Posts Tagged 'private clouds'

Private Clouds and Agility

As a director of a software company, one of the challenges I have is to make sure we keep innovating and delivering software in a timely manner. In addition, there is the little matter of not only delivering, but delivering useful software that the end-user actually wants. This is no small challenge and the trend in the software development industry has for some time been focused on ‘Agile’ development methods to help achieve this goal. Management techniques such as SCRUM and Kanban have been adopted to try to help the development process. The more advanced Agile organisations are implementing continuous delivery of software, all leading to more agile, responsive developments which actually build what the customer wants.

As author of Learning Tree’s Introduction to Cloud Computing course, one of the most popular chapters on the course is the private cloud section with practical work using a Eucalyptus private cloud. Attendees are really keen to learn about private clouds and when I ask them why, the answer almost always is because of security. This is a very general answer, which for some organisations is totally correct and applicable. This is not to say public clouds are not secure.

At this point you may be wondering where I am heading with this article, starting on software development and moving to cloud computing preferences. The link is that many organisations that practice ‘Agile’ software development are missing a key part of their overall ability to be ‘Agile’, that is their computing infrastructure. One of the key benefits a private cloud can bring to an organisation is ‘Agility’ to the infrastructure so that is can be deployed in the most appropriate way at any particular time. This varies continuously in many organisations but many do not realise it. New projects start ,others move to mainstream, some get retired – what happens to their resources ?. Often they stay fixed. Private clouds enable the infrastructure to be allocated and re-assigned where it can best be used and is needed with cloud software, enabling companies to advance the development as quickly as possible and not be held up by the infrastructure. The beauty of a private cloud such as Eucalyptus, is that with their recent agreement with Amazon, should the on-premise not have the capacity, extra can be provisioned transparently from Amazons cloud.

Private clouds have significant advantages for organisations, some obvious such as better usage of resources and total control of security if required for regulatory purposes. For many organisations, the agility in infrastructure and instantaneous deployment and re-deployment of this infrastructure is a benefit that is often not immediately obvious. If your company claims to work in an Agile way, is the infrastructure Agile too ? If not, a private cloud solution such as Eucalyptus could change things for the better.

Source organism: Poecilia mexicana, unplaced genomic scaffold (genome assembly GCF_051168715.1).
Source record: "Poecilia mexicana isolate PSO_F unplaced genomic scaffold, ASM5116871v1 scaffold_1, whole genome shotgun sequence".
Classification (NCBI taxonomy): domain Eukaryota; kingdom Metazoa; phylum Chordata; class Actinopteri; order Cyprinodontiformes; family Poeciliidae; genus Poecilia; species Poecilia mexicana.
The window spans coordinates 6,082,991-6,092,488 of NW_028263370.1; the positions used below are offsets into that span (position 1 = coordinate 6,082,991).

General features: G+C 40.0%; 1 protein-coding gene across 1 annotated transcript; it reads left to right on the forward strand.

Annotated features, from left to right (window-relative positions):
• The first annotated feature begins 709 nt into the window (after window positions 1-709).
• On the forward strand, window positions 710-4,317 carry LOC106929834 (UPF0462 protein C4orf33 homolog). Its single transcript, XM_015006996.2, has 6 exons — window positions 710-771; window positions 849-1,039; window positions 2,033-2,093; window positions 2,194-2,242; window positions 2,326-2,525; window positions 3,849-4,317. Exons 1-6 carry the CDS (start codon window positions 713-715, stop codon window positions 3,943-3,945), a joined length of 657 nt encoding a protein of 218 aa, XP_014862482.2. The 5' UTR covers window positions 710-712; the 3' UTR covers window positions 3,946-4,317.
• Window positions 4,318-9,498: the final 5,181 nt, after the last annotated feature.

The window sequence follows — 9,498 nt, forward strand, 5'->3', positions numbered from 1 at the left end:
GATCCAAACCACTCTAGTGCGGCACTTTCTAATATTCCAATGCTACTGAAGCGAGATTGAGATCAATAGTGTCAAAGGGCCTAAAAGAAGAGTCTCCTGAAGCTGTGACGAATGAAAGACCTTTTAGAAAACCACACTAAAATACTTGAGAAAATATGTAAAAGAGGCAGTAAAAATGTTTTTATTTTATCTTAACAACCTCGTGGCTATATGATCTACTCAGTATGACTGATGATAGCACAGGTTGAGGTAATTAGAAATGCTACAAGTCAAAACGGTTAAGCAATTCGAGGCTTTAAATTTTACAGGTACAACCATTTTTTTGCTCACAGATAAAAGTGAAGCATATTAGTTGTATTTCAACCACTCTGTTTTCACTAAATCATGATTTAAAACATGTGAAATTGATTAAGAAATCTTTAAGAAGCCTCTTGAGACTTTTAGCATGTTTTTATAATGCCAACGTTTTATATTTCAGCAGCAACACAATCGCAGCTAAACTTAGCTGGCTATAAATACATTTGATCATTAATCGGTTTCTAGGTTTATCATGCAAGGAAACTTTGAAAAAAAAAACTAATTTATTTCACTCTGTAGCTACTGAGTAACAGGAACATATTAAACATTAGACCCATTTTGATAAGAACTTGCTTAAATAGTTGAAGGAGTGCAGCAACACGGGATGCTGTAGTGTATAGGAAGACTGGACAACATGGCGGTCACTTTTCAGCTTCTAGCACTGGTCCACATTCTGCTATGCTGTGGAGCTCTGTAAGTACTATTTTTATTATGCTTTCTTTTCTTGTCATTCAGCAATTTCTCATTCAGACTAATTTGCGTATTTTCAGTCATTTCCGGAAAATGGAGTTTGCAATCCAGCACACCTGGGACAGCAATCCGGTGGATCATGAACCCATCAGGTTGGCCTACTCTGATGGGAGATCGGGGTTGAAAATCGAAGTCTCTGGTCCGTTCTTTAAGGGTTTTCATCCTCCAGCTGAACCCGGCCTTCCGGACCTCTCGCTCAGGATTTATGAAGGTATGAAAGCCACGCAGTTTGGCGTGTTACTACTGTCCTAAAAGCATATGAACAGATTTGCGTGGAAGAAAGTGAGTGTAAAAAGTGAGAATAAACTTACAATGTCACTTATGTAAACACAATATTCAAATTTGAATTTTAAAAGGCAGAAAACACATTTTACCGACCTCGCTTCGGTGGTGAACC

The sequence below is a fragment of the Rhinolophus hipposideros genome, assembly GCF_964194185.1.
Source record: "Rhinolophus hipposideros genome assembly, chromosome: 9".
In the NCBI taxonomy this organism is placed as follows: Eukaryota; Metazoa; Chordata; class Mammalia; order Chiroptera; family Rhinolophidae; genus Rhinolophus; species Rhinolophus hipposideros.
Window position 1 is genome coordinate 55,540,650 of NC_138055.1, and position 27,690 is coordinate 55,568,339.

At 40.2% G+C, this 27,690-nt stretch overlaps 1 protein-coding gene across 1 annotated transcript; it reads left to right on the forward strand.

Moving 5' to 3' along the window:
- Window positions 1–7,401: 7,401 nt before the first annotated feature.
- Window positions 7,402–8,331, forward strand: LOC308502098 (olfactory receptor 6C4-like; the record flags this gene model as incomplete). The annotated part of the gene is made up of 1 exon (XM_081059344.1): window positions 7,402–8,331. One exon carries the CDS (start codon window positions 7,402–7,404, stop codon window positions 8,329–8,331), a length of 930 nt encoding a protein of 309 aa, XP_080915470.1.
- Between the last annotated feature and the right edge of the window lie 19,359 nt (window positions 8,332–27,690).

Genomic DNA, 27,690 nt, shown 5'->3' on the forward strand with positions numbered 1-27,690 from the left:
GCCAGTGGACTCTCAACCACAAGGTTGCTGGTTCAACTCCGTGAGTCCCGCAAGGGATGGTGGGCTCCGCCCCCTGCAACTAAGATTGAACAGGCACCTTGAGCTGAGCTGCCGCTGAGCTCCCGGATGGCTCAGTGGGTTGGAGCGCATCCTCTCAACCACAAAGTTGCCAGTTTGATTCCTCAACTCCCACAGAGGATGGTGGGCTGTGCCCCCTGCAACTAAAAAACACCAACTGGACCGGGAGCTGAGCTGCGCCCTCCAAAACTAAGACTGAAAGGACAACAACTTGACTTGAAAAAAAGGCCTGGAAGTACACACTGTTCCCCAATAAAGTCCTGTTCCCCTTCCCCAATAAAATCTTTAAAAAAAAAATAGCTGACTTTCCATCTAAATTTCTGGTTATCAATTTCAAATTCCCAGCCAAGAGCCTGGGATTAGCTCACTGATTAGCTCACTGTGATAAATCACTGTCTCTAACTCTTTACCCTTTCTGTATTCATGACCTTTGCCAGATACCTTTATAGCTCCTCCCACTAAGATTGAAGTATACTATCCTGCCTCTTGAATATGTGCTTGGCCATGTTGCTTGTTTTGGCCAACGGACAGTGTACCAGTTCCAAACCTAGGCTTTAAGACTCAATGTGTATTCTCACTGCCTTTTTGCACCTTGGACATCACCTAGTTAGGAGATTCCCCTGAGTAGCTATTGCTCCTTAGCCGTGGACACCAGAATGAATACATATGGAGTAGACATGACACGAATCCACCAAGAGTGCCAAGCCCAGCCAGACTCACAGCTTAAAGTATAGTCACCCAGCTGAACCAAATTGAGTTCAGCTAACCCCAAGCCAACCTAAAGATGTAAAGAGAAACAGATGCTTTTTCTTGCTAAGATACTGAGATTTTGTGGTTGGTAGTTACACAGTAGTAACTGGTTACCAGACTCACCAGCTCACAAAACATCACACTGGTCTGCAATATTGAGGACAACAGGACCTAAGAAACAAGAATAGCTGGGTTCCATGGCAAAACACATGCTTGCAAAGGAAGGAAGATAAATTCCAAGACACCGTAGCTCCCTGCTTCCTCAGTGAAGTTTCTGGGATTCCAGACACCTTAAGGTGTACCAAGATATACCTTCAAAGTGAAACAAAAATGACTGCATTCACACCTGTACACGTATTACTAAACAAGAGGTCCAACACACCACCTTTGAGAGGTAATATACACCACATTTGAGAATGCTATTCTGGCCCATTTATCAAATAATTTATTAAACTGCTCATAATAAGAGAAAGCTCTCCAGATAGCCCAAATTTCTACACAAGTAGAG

Chris Czarnecki

Hybrid Clouds: A Flexible Solution to Challenging Requirements

In my consulting and teaching activities related to Cloud Computing, private clouds are one of the most popular topics I am asked about. Recently, when visiting a client that has a large IT infrastructure (greater than 100K devices), in a business that is highly regulated, they were extremely keen to find better ways of working with this large infrastructure. I met with both business and technical personnel and both groups expressed a high level of dissatisfaction with the current traditional approach to managing IT. They were aware that Cloud Computing potentially offers them a solution that could significantly improve both the business and technical aspects of managing their IT, but were unclear on how – hence my visit.

Given their highly regulated environment, my client had discounted using a public cloud provider such as Amazon or Microsoft, but was willing to consider a private cloud deployment. This was interesting as they had no knowledge or experience of working with private clouds but thought they would be more secure. Once we began examining their requirements in more detail, it quickly became clear that some of their IT needs could be met by using a public cloud provider such as Amazon. The reason I use Amazon as an example is because they publish their security policies and accreditations in a very clear way. What also became evident as our analysis progressed is that some of this organisations IT had to remain on premise under their control. To more efficiently manage the on-premise infrastructure a private cloud is definitely a suitable solution. As a total solution, a hybrid cloud, with highly sensitive resources secured on a private cloud that is linked to a public cloud for less sensitive resources – albeit still in a secure environment is the safest, cost effective way forward.

As Cloud Computing becomes established, it is my firm belief that hybrid clouds will become the norm as organisations manage on premise IT with private clouds and use public clouds for a variety of reasons, to augment the on-premise IT, including providing overspill capacity, to testing, training, research and development.

Chris Czarnecki

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